SPLASH


TYPE
: Narrative Short
GENRE: Drama
STATUS: Pre-Production

LOGLINE

« SPLASH » is the story of Lea, a young woman trapped in the horrors of a concentration camp, who breaks free by diving into her most unexpected memories....

SYNOPSIS

<!--[if gte mso 9]> 0 0 1 371 2119 Magellan Films 17 4 2486 14.0 <![endif]--><!--[if gte mso 9]> Normal 0 false false false EN-US JA X-NONE <![endif]--><!--[if gte mso 9]> <![endif]--><!--[if gte mso 10]> /* Style Definitions */ table.MsoNormalTable {mso-style-name:"Table Normal"; mso-tstyle-rowband-size:0; mso-tstyle-colband-size:0; mso-style-noshow:yes; mso-style-priority:99; mso-style-parent:""; mso-padding-alt:0in 5.4pt 0in 5.4pt; mso-para-margin:0in; mso-para-margin-bottom:.0001pt; mso-pagination:widow-orphan; font-size:10.0pt; font-family:"Times New Roman";} <![endif]--><!--[if gte mso 9]> 0 0 1 373 2127 Magellan Films 17 4 2496 14.0 <![endif]--><!--[if gte mso 9]> Normal 0 false false false EN-US JA X-NONE <![endif]--><!--[if gte mso 9]> <![endif]--><!--[if gte mso 10]> /* Style Definitions */ table.MsoNormalTable {mso-style-name:"Table Normal"; mso-tstyle-rowband-size:0; mso-tstyle-colband-size:0; mso-style-noshow:yes; mso-style-priority:99; mso-style-parent:""; mso-padding-alt:0in 5.4pt 0in 5.4pt; mso-para-margin:0in; mso-para-margin-bottom:.0001pt; mso-pagination:widow-orphan; font-size:10.0pt; font-family:"Times New Roman";} <![endif]--><!--StartFragment-->THE STORY

Lea a young Austrian Jewish woman, who won the Olympic Games of Berlin 1936 in swimming, was deported to a concentration camp, when the Nazis invaded her country.

Very early in the morning of July 30th, 1944 she is chosen to be part of a work unit in charge of cleaning the garden of the commander’s mansion, which is completely covered by a thin layer of ashes.

For Lea it is the beginning of a long exhausting day with a rather shocking surprise: She recognizes in Maximilian Hoegstein, the camp’s commander, her former swim trainer. To endure the shock and to find the strength within her to go on, Lea visualizes the key moments of her professional life before the war, and now uses the determination that she had acquired as an athlete for her survival. At the end of this draining day, just when her group is about to pass the mansion’s swimming pool, Lea steps up on the diving board, jumps and, as if she was in competition again, dives into the water, into her freedom.

 

THE CHARACTERS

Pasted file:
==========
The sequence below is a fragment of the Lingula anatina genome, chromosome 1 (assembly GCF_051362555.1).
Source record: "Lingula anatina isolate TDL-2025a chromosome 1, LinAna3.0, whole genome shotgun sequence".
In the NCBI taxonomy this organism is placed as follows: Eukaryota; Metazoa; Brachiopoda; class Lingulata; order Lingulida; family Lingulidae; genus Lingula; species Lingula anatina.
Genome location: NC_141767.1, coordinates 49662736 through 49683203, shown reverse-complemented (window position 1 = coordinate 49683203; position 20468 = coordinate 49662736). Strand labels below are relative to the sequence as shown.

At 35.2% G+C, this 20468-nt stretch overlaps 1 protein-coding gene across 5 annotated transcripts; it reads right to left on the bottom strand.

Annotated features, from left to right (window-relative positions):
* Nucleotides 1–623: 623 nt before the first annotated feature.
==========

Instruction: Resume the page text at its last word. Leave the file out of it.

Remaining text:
Lea and Hoegstein could have been a regular trainer and athlete with an intense, reciprocal, professional relationship. It was Hoegstein’s motivational skills that pushed Lea to overcome her physical and mental limits, thus paving her the way to the Olympic Games of Berlin in 1936.

They could have been two ordinary people achieving the extraordinary together, had the war not torn them apart.

Now they find themselves bound together again – however in quite different circumstances. Hoegstein is the commander of a concentration camp – Lea one of the prisoners.

Their initial meeting in the camp almost seems surreal and yet it is exactly that moment which evokes a change in both of them.
Lea, who at that point most certainly was doomed of giving herself up to resignation is shaken and finds the strength and determination again that slumbers within her.

Throughout the film she regains her will to live and builds up resistance against the terror, just as the formerly grey gardens of the commander’s mansion regain their lushness and greens.

Hoegstein on the other side initially ignores the obvious. He doesn’t want to, or can’t believe that one of the worn-out creatures trembling in front of him could possibly be the former glorious Olympic champion that he once trained. It doesn’t fit into his national socialistic perception of the perfect “Arian” athlete.

When Lea however faces him after she dived into and crossed the Nazi’s swimming pool, Hoegstein’s “shell” breaks.

 

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ARTISTIC STATEMENT

<!--[if gte mso 9]> 0 0 1 152 871 Magellan Films 7 2 1021 14.0 <![endif]--><!--[if gte mso 9]> Normal 0 false false false EN-US JA X-NONE <![endif]--><!--[if gte mso 9]> <![endif]--><!--[if gte mso 10]> /* Style Definitions */ table.MsoNormalTable {mso-style-name:"Table Normal"; mso-tstyle-rowband-size:0; mso-tstyle-colband-size:0; mso-style-noshow:yes; mso-style-priority:99; mso-style-parent:""; mso-padding-alt:0in 5.4pt 0in 5.4pt; mso-para-margin:0in; mso-para-margin-bottom:.0001pt; mso-pagination:widow-orphan; font-size:10.0pt; font-family:"Times New Roman";} <![endif]-->Being native Austrian I grew up with constantly having been reminded and educated about what can certainly be perceived as the darkest period of my country.